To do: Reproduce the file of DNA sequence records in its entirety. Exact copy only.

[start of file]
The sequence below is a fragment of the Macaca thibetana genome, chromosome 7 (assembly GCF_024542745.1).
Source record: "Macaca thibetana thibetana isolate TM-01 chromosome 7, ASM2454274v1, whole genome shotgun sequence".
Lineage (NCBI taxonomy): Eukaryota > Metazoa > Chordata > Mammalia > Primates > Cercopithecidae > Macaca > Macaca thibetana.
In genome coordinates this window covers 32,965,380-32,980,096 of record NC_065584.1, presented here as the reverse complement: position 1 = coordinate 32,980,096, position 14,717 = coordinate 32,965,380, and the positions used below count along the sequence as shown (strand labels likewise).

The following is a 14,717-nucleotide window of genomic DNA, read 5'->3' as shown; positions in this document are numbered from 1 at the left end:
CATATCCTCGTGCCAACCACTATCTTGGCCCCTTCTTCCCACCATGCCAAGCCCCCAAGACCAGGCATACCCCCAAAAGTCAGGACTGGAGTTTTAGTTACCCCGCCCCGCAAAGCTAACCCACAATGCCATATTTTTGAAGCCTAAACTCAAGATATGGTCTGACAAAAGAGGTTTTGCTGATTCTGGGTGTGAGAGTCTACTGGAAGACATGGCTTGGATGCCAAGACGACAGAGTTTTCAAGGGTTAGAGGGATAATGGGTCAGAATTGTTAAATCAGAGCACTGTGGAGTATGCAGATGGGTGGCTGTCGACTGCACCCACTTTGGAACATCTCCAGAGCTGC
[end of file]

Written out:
The sequence below is a fragment of the Macaca thibetana genome, chromosome 7 (assembly GCF_024542745.1).
Source record: "Macaca thibetana thibetana isolate TM-01 chromosome 7, ASM2454274v1, whole genome shotgun sequence".
Lineage (NCBI taxonomy): Eukaryota > Metazoa > Chordata > Mammalia > Primates > Cercopithecidae > Macaca > Macaca thibetana.
In genome coordinates this window covers 32,965,380-32,980,096 of record NC_065584.1, presented here as the reverse complement: position 1 = coordinate 32,980,096, position 14,717 = coordinate 32,965,380, and the positions used below count along the sequence as shown (strand labels likewise).

The following is a 14,717-nucleotide window of genomic DNA, read 5'->3' as shown; positions in this document are numbered from 1 at the left end:
CATATCCTCGTGCCAACCACTATCTTGGCCCCTTCTTCCCACCATGCCAAGCCCCCAAGACCAGGCATACCCCCAAAAGTCAGGACTGGAGTTTTAGTTACCCCGCCCCGCAAAGCTAACCCACAATGCCATATTTTTGAAGCCTAAACTCAAGATATGGTCTGACAAAAGAGGTTTTGCTGATTCTGGGTGTGAGAGTCTACTGGAAGACATGGCTTGGATGCCAAGACGACAGAGTTTTCAAGGGTTAGAGGGATAATGGGTCAGAATTGTTAAATCAGAGCACTGTGGAGTATGCAGATGGGTGGCTGTCGACTGCACCCACTTTGGAACATCTCCAGAGCTGC